Hill Country Residence

Nestled into sloping topography, the design of this home allows privacy from the street while providing unique vistas throughout the house and to the surrounding hill country and downtown skyline. Layering rooms with each other as well as circulation galleries, insures seclusion while allowing stunning downtown views. The owners' goals of creating a home with a contemporary flow and finish while providing a warm setting for daily life was accomplished through mixing warm natural finishes such as stained wood with gray tones in concrete and local limestone. The home's program also hinged around using both passive and active green features. Sustainable elements include geothermal heating/cooling, rainwater harvesting, spray foam insulation, high efficiency glazing, recessing lower spaces into the hillside on the west side, and roof/overhang design to provide passive solar coverage of walls and windows. The resulting design is a sustainably balanced, visually pleasing home which reflects the lifestyle and needs of the clients.

Photography by Andrew Pogue

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Prem AgarwalPrem Agarwal wrote:21 November 2015
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    Cornerstone Architects
    5 years ago

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What Houzz contributors are saying:

Samantha Schoech added this to How to Work With Brown Colour23 October 2017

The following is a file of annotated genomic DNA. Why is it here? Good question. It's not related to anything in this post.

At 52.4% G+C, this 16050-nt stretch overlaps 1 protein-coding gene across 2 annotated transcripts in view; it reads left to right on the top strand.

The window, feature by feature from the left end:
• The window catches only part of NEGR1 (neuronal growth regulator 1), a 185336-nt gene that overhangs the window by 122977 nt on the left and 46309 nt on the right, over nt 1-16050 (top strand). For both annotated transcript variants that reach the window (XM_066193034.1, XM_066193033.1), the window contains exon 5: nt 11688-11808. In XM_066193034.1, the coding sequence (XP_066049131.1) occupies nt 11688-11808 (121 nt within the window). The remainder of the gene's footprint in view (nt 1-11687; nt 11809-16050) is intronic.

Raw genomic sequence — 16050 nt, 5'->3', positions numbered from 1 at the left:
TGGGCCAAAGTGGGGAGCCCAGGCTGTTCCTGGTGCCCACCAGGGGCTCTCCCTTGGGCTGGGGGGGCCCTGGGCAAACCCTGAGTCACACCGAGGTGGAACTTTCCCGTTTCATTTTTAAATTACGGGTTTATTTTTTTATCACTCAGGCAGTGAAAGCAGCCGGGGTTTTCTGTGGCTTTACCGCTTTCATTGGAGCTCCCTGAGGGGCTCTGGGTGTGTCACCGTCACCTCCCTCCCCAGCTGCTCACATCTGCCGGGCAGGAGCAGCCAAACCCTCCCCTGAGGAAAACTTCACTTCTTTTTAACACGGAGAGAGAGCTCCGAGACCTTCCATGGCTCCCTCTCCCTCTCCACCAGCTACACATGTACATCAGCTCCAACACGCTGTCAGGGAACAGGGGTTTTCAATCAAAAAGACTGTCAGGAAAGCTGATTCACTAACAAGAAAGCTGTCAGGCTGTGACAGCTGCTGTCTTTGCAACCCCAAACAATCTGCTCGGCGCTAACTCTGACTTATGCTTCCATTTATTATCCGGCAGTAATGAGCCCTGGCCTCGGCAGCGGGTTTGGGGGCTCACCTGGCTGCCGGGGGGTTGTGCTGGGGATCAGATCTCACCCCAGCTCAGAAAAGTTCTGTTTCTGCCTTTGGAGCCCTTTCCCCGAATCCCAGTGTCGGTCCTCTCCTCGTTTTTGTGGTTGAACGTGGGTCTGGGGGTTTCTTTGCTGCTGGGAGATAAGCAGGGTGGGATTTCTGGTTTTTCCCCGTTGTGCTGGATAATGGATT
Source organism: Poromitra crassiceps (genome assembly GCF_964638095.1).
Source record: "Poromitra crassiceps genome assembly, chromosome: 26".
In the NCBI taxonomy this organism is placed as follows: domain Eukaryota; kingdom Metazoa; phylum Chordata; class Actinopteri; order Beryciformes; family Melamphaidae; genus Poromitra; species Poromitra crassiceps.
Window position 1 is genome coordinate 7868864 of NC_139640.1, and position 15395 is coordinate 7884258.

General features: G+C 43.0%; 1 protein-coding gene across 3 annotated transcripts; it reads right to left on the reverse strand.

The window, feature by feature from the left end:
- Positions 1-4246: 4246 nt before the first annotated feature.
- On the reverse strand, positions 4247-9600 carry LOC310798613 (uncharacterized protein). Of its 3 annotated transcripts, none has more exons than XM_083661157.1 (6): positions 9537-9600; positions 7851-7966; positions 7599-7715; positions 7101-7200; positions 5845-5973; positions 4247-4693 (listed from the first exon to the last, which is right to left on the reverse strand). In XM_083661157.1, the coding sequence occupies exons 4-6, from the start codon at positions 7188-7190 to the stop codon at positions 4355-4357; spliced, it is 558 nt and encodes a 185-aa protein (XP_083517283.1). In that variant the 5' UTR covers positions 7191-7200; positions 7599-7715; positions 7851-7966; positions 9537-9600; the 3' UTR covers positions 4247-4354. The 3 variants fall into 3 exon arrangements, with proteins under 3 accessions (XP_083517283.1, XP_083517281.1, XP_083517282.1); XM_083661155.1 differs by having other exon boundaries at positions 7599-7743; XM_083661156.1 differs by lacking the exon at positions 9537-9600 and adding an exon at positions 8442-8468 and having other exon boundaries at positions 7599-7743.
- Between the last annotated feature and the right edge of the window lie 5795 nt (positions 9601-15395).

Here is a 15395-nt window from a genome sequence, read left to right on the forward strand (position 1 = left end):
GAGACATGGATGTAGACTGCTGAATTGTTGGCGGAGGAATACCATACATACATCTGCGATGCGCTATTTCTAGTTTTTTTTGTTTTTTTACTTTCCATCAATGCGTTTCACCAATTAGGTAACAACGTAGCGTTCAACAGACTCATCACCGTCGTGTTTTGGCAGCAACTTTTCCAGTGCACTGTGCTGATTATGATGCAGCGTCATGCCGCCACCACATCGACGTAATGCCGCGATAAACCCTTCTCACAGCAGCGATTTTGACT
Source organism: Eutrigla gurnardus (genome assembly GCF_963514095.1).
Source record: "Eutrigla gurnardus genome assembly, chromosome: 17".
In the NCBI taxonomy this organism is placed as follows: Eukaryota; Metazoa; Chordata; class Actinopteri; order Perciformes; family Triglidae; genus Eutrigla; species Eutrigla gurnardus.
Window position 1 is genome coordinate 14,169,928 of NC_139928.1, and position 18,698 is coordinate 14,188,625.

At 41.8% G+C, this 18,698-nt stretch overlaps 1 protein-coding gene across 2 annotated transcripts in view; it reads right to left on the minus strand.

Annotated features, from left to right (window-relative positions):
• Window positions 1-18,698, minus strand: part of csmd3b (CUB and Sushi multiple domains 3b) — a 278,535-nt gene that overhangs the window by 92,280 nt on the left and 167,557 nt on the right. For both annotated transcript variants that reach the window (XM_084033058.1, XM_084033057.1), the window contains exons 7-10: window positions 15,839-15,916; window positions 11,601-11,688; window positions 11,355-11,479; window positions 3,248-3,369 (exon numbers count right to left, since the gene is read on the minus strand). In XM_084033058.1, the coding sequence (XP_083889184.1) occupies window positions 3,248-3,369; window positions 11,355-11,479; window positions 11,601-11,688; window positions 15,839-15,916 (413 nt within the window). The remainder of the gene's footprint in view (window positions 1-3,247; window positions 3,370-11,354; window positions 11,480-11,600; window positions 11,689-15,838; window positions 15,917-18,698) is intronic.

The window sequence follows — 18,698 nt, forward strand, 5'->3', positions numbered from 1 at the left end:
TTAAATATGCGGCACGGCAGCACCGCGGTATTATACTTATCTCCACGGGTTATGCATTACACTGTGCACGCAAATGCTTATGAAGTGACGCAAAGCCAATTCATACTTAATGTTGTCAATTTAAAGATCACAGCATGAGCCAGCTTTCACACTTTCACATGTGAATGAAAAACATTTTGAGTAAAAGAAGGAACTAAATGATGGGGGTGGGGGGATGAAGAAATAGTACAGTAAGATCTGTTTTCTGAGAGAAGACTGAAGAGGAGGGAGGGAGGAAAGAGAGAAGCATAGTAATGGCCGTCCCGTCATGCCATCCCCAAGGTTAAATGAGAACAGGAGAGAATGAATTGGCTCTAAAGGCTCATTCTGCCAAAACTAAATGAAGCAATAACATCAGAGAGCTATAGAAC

Nice orange-brown wood panelling paired with greys and whites and lots of light. It’s rich and warm, but not oppressive. Read more:How Brown Can Be the Hero of Your DecorColour Me Bold: 11 Ways to Energise Your HomeTell us:How have you used brown around your home? Share images/tell us in the Comments below.

Tugman Studio added this to Good Design: 11 Ways to Bring the Wow Factor Into Your Home20 October 2017

Carefully choose your materialsWhen I was a student of architecture, one of my most influential tutors talked about the design process in terms of form being derived from function (which is a very modernist idea), but then being ‘nourished’ with materials. I still to this day retain that wonderful idea that the choices of timber, stone, glass, tiles, metal, brick and fabric all ‘nourish’ our designs and help them become human.To give you an example, stainless steel is a wonderfully practical material for kitchen worktops, but many people feel it gives too clinical a feel to be appropriate for a home. Timber worktops can be more ‘homely’, but are less hard-wearing and practical. Combining the two might seem like a mishmash, but with careful design the best of both worlds can be really beautiful.Here’s how you can make your kitchen standout with stainless steel

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